And then, the screen became responsive again and I tried to move us closer to New England. We were currently poised over Ohio. But now, instead we zoomed in, Ohio now took up the entire screen. Julia giggled. And made that hand movement that Jonathan had made at me the other day.
I tried again. Zoomed out. And swept up and over, as New England blessedly came into view. Thus ensued some in and out and in and out views of various states while I tried to get us set up to work through our hood. And I dropped the iPad into my lap exasperatedly and started to look about the room for an atlas.
Julia picked up the iPad and said, let me do it. It's okay. Her confidence was a bit calming, but soon she too was getting a close up view of the Quabbin Reservoir, the lake bottom topographical view, alternating with a satellite view of North America.
She and I are not meant to endeavor jointly on these technology tasks. We are both a bit too confuzzled by it all. And really, when it is 7:50 pm and the world is zooming in and out, in and out? All I really want is a piece of paper and a pencil.
Now let's just be clear here. Mr Cox, my middle school history teacher, fell off a ladder early in the school year while setting up for a dance, streamers trailing down as he fell. And instead of replacing him, we had what can best be described as a study hall for my entire school year. Thus, there are one or two gaps in my knowledge. I am sure there are other reasons for these holes, such as my poor memory for anything that does not smack of a good story or is not of a social nature. Mr. Cox apparently began each school year with the phrase You are all ignorant. My brother had prepared me for this phrase. I was ready, I knew what it meant. And he did say it the first day of class. But I do believe that the idea was that he planned to fill us in a bit with some facts here and there. But I was left as I began. Ignorant. So, let's blame it on the absent history teacher for a year of my formative learning era. And apparently the year we were going to cover geography, and a few other topics that I don't even know about and of which I remain ignorant.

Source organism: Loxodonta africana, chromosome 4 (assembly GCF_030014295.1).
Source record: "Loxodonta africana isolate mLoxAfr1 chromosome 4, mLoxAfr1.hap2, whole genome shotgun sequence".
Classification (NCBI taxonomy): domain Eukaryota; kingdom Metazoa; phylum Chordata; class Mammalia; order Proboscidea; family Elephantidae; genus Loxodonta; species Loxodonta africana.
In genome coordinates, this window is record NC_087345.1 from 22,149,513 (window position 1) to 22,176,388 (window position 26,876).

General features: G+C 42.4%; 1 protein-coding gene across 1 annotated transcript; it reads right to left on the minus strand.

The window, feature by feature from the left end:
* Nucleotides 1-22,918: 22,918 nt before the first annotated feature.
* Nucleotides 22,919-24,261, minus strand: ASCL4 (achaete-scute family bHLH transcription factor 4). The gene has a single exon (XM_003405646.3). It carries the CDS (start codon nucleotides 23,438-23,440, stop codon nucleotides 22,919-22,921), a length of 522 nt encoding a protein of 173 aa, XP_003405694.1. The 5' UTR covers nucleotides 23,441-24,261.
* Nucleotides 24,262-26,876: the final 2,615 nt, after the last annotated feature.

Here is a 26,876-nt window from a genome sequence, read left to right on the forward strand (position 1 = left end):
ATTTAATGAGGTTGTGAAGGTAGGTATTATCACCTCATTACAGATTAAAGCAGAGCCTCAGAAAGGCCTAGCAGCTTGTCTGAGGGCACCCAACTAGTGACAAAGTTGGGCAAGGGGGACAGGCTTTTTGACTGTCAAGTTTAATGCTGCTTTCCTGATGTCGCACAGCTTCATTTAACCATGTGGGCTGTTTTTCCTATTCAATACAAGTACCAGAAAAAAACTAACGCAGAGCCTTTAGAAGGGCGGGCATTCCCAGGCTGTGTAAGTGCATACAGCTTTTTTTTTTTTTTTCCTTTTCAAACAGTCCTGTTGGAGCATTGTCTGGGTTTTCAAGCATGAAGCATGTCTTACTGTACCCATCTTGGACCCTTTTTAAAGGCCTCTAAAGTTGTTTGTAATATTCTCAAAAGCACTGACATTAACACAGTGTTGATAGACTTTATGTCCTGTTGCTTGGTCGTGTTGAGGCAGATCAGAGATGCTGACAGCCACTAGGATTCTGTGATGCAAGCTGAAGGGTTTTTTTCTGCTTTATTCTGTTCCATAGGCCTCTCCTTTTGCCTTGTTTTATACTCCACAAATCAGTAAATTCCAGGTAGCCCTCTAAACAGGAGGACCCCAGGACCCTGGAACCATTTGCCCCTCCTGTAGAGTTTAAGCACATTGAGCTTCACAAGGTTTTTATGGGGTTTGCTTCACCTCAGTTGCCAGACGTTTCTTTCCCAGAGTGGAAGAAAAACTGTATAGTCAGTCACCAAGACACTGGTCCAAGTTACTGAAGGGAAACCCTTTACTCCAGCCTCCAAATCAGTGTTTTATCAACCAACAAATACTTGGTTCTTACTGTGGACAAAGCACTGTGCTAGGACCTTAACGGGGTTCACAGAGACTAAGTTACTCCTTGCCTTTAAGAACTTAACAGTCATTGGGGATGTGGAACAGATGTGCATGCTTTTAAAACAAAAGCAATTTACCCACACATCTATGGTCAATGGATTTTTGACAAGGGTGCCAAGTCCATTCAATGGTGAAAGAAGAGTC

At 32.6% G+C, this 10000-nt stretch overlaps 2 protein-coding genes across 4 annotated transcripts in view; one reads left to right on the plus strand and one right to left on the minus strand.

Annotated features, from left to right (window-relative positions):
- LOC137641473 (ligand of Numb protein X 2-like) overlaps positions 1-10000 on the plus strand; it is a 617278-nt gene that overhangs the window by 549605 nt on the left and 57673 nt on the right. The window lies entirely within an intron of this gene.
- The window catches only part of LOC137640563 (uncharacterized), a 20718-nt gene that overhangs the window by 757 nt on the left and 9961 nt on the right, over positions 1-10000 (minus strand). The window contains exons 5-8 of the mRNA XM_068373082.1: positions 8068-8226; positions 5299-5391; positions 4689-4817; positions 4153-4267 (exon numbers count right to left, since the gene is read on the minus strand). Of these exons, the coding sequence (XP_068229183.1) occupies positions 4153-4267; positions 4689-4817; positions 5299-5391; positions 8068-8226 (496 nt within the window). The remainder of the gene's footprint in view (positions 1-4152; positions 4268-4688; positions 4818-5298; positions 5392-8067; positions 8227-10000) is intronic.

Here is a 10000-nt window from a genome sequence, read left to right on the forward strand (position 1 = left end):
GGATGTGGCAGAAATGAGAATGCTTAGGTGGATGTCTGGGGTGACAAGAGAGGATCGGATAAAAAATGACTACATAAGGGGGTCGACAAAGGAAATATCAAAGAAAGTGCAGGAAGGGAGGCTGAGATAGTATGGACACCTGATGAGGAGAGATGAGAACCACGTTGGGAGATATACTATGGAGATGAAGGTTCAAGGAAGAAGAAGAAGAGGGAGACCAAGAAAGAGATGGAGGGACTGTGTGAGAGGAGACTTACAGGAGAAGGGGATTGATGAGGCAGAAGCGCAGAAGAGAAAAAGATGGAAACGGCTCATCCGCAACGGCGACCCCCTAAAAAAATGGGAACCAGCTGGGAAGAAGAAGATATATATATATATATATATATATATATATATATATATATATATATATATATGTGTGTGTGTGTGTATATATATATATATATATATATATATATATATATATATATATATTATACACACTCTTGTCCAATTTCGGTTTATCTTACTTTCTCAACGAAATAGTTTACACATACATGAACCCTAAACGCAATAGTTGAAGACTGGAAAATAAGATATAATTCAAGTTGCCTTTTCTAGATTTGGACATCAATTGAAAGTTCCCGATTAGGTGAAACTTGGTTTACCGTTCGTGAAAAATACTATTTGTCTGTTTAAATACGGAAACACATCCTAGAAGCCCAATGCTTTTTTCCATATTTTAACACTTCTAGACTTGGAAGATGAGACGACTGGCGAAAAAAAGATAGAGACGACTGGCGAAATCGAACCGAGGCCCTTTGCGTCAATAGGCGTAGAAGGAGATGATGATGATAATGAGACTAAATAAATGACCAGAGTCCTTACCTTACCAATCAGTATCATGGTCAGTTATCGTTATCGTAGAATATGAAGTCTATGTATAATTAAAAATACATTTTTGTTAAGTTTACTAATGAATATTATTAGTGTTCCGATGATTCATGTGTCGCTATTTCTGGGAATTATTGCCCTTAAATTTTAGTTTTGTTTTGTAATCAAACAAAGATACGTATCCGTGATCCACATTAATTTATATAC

You should see me try to play Trivial Pursuit. It is not pretty. And no one wants to be on my team.
So it is funny that I am the one taking on Julia's Unknown States of America knowledge.
So we live here, I point. I mistakenly touch the screen, which sets us off on a whole new adventure of learning the opposites, near and far.
Maine! she shouts out.
And Grammie and Grampa live here.
She looks at me blankly.
Okay. Deciding to take another approach. In a few days we are going to drive to Rhode Island, right?
I decide to go for imbedding. To put her into the story here and see if I can jog the facts out of her.
So, we are going to drive down to Bob's (our favorite clam hut) and cross the Duck Bridge (so named for the fact that we always duck our heads as we cross it, our little family tradition as we come in and out of our one time vacation destination state, now home).
And when we get across the bridge, we will be in a new state. What is it?
Yes. Okay, so then, we drive for awhile. It is not too far, and right here near the Atlantic Ocean, I drag my finger across the famed 18 mile coastline of NH. Maybe I did learn something in middle school?
And then, we will cross into another state. What is this one, I ask, drawing my finger across the long body of Massachusetts, from the Cape to the Berkshires.